Fundamental Valuation Ratios

# Valuation

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This metric looks at the relationship between the market value of a company and a financial metric like earnings.

The aim is to show you the price you are paying for some future stream of revenue/cash flow. For example, if you pay \$100 for a company that expects to generate \$200 a year, then the company is cheap because the P/E ratio is 0.5x (the S&P 500’s P/E ~18x). On the other hand, if you pay \$100 for a company that expects to generate only \$10 a year, the company is expensive because its P/E will be 10x. P/E values can also be negative if a company is generating negative earnings or making a loss.

Essentially, valuation ratios are based on estimates of future streams of cash flows/earnings.

Since these ratios are forward looking, you will have to make an estimate about what you and the rest of the market believe this company could potentially generate. Analyst expectations about future earnings can easily be found online and play a role in the movement of an asset’s price.

The most commonly used measure is the Price - Earnings ratio (also known as P/E or PE ratio) which looks at how much an investor pays for a single dollar of earnings. This ratio is also beneficial to compare competitors within the same industry.

Another major valuation ratio is a company’s enterprise value to its earnings before interest, tax, depreciation and amortization (EV/EBITDA). A company’s enterprise value measures the total value of a company and is calculated by adding debt and subtracting cash from a company’s market value. This ratio analyzes a company's financial health and propsect for future growth. Overall, the ratio tells you how many times a company’s EBITDA covers the value of the business and a lower ratio indicates that a company is undervalued.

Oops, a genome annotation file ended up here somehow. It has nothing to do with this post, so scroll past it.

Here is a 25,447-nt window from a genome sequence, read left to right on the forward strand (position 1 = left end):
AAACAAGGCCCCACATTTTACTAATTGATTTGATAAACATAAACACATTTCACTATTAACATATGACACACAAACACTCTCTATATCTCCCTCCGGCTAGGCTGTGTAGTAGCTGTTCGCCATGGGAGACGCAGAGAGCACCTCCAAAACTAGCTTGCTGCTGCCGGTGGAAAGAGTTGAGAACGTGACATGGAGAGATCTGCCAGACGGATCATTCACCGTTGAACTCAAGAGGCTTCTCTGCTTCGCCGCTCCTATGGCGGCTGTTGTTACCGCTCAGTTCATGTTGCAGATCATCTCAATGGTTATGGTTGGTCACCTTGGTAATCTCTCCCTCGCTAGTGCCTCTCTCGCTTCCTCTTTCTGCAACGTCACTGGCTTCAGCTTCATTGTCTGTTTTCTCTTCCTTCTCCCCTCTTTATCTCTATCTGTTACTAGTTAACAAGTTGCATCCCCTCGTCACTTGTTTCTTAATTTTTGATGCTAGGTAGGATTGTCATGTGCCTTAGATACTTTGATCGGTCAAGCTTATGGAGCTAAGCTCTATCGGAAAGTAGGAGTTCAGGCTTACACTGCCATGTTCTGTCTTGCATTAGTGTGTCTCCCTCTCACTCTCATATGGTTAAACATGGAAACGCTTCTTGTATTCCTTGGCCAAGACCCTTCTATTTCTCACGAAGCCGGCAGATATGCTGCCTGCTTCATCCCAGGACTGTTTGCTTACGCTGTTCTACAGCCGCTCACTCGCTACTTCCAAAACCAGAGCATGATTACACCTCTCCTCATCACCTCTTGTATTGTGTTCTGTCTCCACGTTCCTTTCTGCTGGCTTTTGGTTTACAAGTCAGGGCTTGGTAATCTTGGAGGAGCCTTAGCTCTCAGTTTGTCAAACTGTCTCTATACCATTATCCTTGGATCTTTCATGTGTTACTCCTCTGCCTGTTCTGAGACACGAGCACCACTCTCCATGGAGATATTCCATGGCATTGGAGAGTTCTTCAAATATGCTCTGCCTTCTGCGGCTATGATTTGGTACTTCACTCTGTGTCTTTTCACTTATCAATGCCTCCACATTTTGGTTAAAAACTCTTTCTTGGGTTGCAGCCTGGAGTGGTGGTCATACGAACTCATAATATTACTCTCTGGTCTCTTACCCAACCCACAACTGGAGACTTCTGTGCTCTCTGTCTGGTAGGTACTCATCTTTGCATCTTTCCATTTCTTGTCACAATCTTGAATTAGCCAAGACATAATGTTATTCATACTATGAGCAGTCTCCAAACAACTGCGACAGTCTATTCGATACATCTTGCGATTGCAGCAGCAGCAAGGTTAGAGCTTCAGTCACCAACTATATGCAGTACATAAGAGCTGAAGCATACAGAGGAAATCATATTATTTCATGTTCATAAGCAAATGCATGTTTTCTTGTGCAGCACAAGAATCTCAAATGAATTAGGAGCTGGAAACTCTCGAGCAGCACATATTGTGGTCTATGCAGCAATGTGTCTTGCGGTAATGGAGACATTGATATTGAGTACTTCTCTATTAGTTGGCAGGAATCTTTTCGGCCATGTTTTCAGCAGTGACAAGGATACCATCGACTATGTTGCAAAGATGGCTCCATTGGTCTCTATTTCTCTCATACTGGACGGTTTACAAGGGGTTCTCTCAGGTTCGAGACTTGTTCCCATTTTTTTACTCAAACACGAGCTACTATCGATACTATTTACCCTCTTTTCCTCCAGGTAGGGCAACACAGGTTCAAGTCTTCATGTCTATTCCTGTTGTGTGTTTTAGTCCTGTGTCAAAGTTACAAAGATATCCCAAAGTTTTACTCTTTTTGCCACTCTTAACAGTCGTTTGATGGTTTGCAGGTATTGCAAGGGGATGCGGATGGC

What is Value Investing?

Value investing is the style of buying into companies that have low valuation metrics (and possibly selling short companies that have high valuation metrics)

The style was formalised in the late 40’s by Benjamin Graham, author of the book “The Intelligent Investor” and subsequently popularised by famed investor Warren Buffet.

Value investors believe that whilst it’s hard to time the market, it’s possible to price it and they seek to buy companies that offer compelling entry points.

Valuation